I distinctly remember the first time I helped make the decision to fire someone. We'd done a poor job with the interviewing process, a couple of people we'd liked had dropped out, we badly needed help, and we talked ourselves into the idea that we could make this person work.
We couldn't. Within two weeks it was clear we'd made a terrible decision, and we were way too small to carry any deadweight. So we fired him.
Working a few different jobs before this one, I'd often thought people should be fired. Lots of people probably should be. But this was the first time it became real, when it wasn't just some equation in my head (value added - cost of employment < 0) but a real moment with some dude who just found out people thought he sucked so badly that there was no real hope of things working out.
If there was anything good about the situation, it was that he'd just graduated from college, hadn't left another job to take ours, and back then young people without experience could actually get hired for things. Add in the severance package and he was better off than when he came to us.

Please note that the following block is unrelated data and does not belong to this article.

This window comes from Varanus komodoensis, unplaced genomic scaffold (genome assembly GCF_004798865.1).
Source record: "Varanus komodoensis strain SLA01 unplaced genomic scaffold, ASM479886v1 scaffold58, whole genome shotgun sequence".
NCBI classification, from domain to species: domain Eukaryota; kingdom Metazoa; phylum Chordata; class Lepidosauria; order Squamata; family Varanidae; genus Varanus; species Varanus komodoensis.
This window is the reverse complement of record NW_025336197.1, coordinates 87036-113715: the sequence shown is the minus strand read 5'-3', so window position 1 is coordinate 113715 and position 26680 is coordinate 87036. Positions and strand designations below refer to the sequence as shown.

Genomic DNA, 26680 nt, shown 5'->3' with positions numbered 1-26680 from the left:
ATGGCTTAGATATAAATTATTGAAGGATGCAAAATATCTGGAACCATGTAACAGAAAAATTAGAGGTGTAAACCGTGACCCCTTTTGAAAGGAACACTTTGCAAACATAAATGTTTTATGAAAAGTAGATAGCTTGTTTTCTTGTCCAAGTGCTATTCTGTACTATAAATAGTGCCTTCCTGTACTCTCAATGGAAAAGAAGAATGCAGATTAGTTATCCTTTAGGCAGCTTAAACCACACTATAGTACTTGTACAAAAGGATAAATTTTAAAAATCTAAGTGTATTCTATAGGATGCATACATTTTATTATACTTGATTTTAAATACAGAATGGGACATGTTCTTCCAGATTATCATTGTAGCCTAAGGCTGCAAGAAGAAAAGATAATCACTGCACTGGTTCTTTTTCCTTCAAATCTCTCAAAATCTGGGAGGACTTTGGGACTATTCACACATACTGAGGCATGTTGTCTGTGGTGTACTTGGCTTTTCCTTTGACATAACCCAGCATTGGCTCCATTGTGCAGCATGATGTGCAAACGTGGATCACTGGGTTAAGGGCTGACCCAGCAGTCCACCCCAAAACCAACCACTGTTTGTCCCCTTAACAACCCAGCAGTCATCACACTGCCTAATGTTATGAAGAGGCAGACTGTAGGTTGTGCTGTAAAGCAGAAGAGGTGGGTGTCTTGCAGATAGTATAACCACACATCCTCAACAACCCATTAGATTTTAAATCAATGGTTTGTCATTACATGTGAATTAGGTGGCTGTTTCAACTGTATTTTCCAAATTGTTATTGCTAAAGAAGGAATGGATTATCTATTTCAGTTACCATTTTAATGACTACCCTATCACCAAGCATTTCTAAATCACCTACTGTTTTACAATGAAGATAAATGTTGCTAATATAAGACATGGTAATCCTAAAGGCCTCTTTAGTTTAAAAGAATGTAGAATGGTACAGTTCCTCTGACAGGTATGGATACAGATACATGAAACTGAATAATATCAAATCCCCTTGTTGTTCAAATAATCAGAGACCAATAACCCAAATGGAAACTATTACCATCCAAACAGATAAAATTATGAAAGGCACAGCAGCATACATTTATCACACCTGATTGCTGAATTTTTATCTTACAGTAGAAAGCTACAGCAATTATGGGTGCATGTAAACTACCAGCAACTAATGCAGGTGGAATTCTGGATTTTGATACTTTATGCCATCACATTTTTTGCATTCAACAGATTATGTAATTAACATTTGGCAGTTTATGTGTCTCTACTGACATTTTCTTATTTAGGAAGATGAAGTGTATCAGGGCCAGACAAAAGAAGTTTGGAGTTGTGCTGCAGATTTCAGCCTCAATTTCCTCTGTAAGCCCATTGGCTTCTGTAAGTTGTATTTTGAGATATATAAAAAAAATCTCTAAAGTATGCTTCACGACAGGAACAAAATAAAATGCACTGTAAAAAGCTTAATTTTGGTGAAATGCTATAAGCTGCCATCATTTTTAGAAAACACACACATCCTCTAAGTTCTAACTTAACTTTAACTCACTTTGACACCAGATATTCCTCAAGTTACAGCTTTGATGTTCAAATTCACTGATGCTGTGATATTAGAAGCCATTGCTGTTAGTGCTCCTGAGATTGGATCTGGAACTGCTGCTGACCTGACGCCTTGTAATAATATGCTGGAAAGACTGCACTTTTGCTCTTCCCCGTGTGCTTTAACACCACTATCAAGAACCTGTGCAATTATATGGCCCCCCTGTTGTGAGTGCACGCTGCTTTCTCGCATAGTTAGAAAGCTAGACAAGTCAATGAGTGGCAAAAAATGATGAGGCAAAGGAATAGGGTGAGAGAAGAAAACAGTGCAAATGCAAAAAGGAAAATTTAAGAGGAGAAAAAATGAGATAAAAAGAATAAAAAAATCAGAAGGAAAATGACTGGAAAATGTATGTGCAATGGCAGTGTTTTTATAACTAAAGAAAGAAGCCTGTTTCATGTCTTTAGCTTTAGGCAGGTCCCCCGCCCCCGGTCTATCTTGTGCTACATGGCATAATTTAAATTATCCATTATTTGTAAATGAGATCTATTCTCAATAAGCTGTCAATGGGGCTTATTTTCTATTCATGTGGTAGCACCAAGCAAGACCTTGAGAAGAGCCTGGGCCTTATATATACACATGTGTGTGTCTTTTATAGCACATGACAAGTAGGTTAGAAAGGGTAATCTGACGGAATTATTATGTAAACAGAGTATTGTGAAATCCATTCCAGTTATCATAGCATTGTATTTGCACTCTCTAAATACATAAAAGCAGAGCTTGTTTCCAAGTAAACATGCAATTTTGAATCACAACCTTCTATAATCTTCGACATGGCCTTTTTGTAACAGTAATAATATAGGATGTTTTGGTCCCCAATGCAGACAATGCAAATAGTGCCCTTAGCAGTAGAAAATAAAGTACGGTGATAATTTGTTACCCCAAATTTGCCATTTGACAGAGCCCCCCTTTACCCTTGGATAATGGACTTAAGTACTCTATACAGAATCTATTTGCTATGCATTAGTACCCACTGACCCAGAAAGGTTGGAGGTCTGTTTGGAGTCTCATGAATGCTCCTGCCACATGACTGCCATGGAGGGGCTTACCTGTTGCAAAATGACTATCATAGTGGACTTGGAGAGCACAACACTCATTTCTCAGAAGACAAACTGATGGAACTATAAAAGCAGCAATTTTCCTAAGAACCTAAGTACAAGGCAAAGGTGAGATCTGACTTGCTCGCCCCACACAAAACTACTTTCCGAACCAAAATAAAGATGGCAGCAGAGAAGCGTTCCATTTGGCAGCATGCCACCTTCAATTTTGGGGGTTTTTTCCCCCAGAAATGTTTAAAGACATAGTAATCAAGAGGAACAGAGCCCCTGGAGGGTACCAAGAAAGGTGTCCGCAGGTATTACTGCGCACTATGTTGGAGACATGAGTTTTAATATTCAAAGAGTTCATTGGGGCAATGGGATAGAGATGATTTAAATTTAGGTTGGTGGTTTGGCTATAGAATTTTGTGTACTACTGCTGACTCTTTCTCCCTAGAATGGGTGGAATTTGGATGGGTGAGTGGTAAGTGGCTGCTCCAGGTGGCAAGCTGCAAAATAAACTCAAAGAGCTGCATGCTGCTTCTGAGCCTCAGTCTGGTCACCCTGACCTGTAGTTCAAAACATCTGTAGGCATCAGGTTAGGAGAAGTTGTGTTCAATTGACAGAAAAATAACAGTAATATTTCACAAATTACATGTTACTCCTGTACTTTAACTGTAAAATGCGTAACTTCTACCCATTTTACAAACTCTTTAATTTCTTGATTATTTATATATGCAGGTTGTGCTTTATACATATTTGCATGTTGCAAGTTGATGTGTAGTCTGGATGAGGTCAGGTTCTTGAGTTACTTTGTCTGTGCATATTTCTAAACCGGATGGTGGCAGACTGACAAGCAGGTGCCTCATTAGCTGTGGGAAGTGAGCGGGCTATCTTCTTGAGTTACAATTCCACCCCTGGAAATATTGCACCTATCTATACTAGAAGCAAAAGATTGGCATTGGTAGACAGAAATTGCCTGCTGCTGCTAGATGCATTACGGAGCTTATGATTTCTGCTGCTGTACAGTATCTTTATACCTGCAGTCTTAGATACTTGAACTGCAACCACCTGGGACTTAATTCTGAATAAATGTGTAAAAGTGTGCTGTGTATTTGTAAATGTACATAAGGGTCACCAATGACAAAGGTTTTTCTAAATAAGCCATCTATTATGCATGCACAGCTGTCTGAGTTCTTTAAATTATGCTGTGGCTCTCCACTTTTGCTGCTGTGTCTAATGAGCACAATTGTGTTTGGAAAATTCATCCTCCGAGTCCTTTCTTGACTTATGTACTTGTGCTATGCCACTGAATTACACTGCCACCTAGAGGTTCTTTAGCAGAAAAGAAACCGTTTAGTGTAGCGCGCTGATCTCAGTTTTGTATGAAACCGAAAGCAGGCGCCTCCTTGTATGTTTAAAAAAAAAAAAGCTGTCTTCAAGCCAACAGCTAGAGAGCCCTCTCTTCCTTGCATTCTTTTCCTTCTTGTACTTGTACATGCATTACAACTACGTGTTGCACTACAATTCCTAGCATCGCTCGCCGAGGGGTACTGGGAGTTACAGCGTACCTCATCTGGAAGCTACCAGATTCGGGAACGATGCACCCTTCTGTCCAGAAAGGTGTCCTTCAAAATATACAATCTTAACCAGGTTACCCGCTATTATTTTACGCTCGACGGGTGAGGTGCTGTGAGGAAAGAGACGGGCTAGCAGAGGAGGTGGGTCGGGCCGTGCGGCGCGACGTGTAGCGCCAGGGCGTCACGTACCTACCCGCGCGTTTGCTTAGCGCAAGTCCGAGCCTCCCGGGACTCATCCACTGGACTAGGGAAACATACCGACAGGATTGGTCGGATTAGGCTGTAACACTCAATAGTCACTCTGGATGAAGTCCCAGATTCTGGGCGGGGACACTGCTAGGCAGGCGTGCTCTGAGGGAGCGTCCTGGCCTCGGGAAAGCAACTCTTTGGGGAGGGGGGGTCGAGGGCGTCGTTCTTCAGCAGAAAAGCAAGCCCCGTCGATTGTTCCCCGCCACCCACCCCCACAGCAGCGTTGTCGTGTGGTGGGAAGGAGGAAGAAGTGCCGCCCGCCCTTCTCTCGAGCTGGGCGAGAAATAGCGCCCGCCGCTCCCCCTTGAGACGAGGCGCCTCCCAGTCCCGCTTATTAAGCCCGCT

These are not the kinds of advantages likely to be shared by most of the people involved in the Penn State football program. They have kids and spouses. Maybe narrow, specialized skills. They live in the middle of nowhere. And the economy still sucks.
So when you sit comfortably at your computer, basking in your righteous indignation and prattling on about "sending a message," ask yourself how many more innocent victims you want to add to this story.
Here are some names and faces to get you started.